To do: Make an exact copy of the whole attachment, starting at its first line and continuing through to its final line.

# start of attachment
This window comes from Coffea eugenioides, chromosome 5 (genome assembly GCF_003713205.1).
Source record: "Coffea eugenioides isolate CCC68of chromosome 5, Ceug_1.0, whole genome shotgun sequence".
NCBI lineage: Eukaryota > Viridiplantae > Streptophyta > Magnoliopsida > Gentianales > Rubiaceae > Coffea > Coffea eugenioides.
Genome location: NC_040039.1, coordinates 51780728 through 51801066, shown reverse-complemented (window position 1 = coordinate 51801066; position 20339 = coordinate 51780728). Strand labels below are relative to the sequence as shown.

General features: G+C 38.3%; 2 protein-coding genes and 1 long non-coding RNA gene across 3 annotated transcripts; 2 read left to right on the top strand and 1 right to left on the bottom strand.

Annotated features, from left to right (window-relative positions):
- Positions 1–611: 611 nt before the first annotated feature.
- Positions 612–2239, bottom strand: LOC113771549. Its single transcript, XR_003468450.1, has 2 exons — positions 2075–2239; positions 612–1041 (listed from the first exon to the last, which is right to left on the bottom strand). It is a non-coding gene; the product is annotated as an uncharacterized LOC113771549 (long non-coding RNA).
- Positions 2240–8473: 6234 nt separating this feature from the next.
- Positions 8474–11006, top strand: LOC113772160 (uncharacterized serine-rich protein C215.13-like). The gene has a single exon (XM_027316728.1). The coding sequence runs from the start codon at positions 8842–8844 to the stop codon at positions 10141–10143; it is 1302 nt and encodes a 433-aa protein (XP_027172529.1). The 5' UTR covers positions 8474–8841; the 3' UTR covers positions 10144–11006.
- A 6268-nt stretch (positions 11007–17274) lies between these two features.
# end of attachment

This window comes from Coffea eugenioides, chromosome 5 (genome assembly GCF_003713205.1).
Source record: "Coffea eugenioides isolate CCC68of chromosome 5, Ceug_1.0, whole genome shotgun sequence".
NCBI lineage: Eukaryota > Viridiplantae > Streptophyta > Magnoliopsida > Gentianales > Rubiaceae > Coffea > Coffea eugenioides.
Genome location: NC_040039.1, coordinates 51780728 through 51801066, shown reverse-complemented (window position 1 = coordinate 51801066; position 20339 = coordinate 51780728). Strand labels below are relative to the sequence as shown.

General features: G+C 38.3%; 2 protein-coding genes and 1 long non-coding RNA gene across 3 annotated transcripts; 2 read left to right on the top strand and 1 right to left on the bottom strand.

Annotated features, from left to right (window-relative positions):
- Positions 1–611: 611 nt before the first annotated feature.
- Positions 612–2239, bottom strand: LOC113771549. Its single transcript, XR_003468450.1, has 2 exons — positions 2075–2239; positions 612–1041 (listed from the first exon to the last, which is right to left on the bottom strand). It is a non-coding gene; the product is annotated as an uncharacterized LOC113771549 (long non-coding RNA).
- Positions 2240–8473: 6234 nt separating this feature from the next.
- Positions 8474–11006, top strand: LOC113772160 (uncharacterized serine-rich protein C215.13-like). The gene has a single exon (XM_027316728.1). The coding sequence runs from the start codon at positions 8842–8844 to the stop codon at positions 10141–10143; it is 1302 nt and encodes a 433-aa protein (XP_027172529.1). The 5' UTR covers positions 8474–8841; the 3' UTR covers positions 10144–11006.
- A 6268-nt stretch (positions 11007–17274) lies between these two features.